Cowboys Keys: Church, Broaddus + Fish

IRVING -- The best minds in the Cowboys media - and two of the smartest brains in the Dallas locker room -- lend their opinions to CowboysHQ this week to look at Cowboys at Seattle, and the keys in terms of offense, defense and intangibles.



We begin with Mike Fisher and Annabel Stephan previewing Sunday's game between the Cowboys and Seahawks as they include some intangibles in their discussion of the keys for a Dallas win ...



COWBOYS OFFENSIVE KEYS

Fish: I buy Tony Romo's suggestion where maybe this is one of those games where it's 150 yards passing and maybe 15 attempts and you grind it out that way. And I think this isn't about "Dez Bryant versus Richard Sherman." I know everyone wants it to be, but if you actually the way Seattle plays their defense, Richard Sherman stays at left cornerback. He just stays there. He's not Deion Sanders where he moves all over the field. He's not that caliber of player, though still a terrific player. So, the Cowboys simply need to line up Dez on the offense's left side and go against Byron Maxwell and let Terrance Williams go earn a draw against Sherman on the other side of the field.

Broaddus (on 105.3 The Fan): Yeah, and on DallasCowboys.com, we put up a little video last night of three plays of what we thought were maybe a direction the Cowboys might go. It really came down to how well they played offensively and defensively on third down. The Chargers were 10/17 on third downs, and they didn't have a bunch of chunk plays in that game. It was pretty steady in the way they tried to piece together a running game. Four different guys had over 35 yards rushing. I think they're going to have to, when you look at the way Seattle plays run defense, you want explosive guys quick to get to the hole. And I think that you're going to see that Randle and Dunbar and those guys are going to get opportunities in this game, just by the way Seattle plays their front.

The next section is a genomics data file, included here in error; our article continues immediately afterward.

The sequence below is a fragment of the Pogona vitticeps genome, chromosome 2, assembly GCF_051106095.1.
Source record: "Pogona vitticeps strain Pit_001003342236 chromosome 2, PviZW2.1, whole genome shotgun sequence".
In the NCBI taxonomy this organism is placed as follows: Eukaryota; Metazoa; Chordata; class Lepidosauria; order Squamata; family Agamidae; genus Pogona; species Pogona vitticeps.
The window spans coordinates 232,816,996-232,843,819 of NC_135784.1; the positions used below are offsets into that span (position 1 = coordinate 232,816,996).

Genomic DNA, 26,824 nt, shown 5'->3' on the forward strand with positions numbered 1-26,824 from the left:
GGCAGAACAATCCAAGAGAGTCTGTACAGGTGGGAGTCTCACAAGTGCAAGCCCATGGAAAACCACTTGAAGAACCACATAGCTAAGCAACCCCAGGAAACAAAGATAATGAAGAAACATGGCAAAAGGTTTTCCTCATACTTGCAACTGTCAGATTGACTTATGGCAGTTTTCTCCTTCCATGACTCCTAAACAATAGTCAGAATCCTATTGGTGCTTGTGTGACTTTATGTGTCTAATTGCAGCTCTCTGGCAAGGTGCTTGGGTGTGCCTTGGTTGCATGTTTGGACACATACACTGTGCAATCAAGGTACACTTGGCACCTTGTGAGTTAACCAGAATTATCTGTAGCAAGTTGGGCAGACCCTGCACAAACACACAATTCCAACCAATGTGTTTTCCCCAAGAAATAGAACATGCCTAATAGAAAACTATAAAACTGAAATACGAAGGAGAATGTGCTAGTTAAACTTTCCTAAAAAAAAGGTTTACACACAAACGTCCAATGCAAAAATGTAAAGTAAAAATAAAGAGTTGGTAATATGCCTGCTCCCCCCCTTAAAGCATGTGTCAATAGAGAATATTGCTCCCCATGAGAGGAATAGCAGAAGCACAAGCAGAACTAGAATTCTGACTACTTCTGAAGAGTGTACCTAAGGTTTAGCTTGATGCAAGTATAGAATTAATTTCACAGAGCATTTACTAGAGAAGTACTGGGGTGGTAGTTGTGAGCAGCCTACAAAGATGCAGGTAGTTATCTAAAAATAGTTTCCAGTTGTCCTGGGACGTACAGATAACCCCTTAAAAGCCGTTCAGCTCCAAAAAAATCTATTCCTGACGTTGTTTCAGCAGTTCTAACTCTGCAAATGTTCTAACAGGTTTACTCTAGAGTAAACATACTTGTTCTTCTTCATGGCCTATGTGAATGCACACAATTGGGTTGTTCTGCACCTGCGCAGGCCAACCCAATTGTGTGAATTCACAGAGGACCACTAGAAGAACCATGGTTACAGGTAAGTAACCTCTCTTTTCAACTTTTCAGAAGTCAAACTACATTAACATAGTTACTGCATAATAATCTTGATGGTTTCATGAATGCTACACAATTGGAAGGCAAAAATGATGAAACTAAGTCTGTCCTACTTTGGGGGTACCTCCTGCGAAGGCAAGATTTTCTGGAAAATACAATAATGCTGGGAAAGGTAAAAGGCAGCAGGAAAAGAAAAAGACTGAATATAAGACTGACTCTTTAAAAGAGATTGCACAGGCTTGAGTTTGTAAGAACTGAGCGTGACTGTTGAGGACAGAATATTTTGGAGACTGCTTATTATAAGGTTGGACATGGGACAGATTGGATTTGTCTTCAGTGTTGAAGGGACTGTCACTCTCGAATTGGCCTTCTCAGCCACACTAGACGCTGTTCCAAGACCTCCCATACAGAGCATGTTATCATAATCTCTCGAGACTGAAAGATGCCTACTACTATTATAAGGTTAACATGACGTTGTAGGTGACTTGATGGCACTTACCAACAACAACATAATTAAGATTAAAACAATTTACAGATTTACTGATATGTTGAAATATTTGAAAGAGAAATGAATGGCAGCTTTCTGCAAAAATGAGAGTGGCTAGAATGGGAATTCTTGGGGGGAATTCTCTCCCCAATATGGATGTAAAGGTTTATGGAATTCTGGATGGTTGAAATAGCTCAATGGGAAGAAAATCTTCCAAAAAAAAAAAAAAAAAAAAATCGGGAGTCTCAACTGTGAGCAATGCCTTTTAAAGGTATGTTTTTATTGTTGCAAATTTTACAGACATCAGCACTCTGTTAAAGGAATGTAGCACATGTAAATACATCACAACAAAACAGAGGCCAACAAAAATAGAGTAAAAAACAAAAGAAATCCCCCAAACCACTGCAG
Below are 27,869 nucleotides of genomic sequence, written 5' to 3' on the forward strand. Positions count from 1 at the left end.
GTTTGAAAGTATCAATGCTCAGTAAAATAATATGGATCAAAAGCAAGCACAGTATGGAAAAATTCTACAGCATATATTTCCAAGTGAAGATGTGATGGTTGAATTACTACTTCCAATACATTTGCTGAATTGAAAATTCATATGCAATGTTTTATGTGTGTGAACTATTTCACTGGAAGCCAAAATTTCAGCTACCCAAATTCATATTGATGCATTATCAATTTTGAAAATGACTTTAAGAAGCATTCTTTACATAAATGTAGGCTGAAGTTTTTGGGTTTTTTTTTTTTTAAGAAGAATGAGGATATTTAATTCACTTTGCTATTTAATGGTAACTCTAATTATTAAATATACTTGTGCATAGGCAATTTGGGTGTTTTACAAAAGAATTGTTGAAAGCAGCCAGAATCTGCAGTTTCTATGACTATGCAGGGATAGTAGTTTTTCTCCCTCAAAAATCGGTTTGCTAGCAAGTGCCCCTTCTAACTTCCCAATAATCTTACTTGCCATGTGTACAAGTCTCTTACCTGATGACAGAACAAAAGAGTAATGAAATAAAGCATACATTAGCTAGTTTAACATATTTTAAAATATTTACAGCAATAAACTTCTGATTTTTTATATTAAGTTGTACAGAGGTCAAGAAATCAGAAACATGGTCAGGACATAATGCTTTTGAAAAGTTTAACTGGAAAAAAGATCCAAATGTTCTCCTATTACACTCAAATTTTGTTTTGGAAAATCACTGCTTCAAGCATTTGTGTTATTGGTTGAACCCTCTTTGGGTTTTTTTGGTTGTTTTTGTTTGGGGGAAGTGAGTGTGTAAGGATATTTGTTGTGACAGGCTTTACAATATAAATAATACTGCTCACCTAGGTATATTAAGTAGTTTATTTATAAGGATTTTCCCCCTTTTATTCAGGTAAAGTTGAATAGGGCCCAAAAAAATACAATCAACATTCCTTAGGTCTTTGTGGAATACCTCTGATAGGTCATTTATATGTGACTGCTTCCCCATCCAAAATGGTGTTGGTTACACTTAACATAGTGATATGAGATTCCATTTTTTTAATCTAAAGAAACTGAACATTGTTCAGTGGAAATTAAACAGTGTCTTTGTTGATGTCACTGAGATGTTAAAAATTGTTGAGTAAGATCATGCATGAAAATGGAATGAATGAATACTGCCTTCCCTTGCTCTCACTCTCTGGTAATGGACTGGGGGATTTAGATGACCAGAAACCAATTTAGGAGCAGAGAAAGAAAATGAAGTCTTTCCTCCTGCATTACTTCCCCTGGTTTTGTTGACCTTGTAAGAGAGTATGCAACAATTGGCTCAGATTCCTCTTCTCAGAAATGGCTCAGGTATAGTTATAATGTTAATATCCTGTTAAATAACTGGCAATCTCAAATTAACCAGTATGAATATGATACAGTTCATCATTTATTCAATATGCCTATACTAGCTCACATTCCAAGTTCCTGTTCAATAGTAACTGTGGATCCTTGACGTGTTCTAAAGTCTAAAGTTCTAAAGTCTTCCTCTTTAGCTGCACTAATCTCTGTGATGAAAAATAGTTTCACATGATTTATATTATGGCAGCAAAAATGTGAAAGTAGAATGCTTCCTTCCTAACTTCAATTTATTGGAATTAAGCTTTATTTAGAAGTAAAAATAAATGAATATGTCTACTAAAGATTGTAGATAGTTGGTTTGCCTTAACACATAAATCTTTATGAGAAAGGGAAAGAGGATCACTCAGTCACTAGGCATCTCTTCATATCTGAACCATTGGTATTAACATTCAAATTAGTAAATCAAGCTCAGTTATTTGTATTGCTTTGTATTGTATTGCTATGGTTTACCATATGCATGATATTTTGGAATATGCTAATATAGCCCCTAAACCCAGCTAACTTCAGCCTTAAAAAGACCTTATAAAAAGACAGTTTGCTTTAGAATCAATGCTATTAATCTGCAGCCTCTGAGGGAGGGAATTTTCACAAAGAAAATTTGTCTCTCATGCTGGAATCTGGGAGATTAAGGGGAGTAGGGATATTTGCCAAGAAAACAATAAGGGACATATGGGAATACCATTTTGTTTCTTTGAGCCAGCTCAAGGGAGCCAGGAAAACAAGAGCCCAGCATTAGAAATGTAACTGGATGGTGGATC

Fish: Look at what tight ends have done against Seattle with five touchdowns total this year. Witten talked about that this week. When he studies film, he's studying Kam Chancellor, not just of who he's going to block in the run game. He's studying film of who he's going to run routes against, and you can't double team everybody.

Travis Frederick (on 105.3 The Fan): It's definitely going to be a hard task for us to play and be able to communicate. So, as we've done for most away games, or all away games, we've practiced with crowd noise which makes it a little harder to communicate at practice. We've almost gone to the point where you try to get the communication done without saying anything, even though you could hear each other and you could say it, knowing that we're going into a place where you're not able to hear.

COWBOYS DEFENSIVE KEYS

Though most of the media and fans are focusing on the Cowboys offense versus the Legion of Boom, Cowboys insiders and players realize how potent Seattle's offense is. In fact, it is the one unit Broaddus worries about more.